When the Irish Free State was formed, the Arans provided it with a cultural reference point, a rough-and-ready identity-in-essence. Though keen to present the six-county Ulster as a ‘nation’ of no-nonsense doers, the Northern state made no use of the Copelands. Perhaps as inheritor of the status quo ante it had less need of ethnic inspiration than its southern counterpart. Perhaps it simply had a less fully formed idea of nationhood. It drew on both rural and industrial imagery, but was particularly attracted to the latter, which better highlighted the differences between the northern and southern states.
However, the fact that the islands were not politically useful should not distract us. There is value in seeing the Copelands as the Presbyterian or Protestant Arans, even in their uninhabited state. Mew Island, with its lighthouse, is devoted to safeguarding commerce. Lighthouse Island, with its bird sanctuary and observatory, is at the service of empiricism and scientific inquiry. Here are classic Reformation virtues, embodied and expressed. The islands’ language was the language of absence, the speech of Pinter and Beckett. The scantest of linguistic veils is allowed to intervene between object and thought. This, of course, is quintessentially Protestant in its rejection of the idea of mediation, the extended, elaborate virtuosic mediation that is the glory of the western isles.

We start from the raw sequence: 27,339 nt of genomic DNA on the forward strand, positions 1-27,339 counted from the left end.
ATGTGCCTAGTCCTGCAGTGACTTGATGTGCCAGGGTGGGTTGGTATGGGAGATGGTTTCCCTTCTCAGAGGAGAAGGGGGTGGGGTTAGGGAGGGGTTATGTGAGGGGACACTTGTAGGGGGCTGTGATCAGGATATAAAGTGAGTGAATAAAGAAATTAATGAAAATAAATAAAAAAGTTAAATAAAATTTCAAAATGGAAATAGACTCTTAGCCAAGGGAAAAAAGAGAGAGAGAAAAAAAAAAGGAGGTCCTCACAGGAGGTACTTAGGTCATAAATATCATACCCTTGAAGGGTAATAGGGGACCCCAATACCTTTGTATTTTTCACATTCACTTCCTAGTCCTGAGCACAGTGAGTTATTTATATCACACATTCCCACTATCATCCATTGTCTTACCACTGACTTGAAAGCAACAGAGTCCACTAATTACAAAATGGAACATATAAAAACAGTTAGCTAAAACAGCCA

So the islands do perhaps have worth as cultural metaphors. But whatever their value in this regard, their greatest value is surely as themselves. They are not universally esteemed. A recent book on the islands of Ireland ignored them completely. Their name did not even appear in the index. A proper place should be found for them, a place that gives them their due. And the fact that settlement there has now ceased makes it incumbent on us bystanders to find it.

Peter Carr is author of Portavo: an Irish townland and its people (White Row Press, 2003).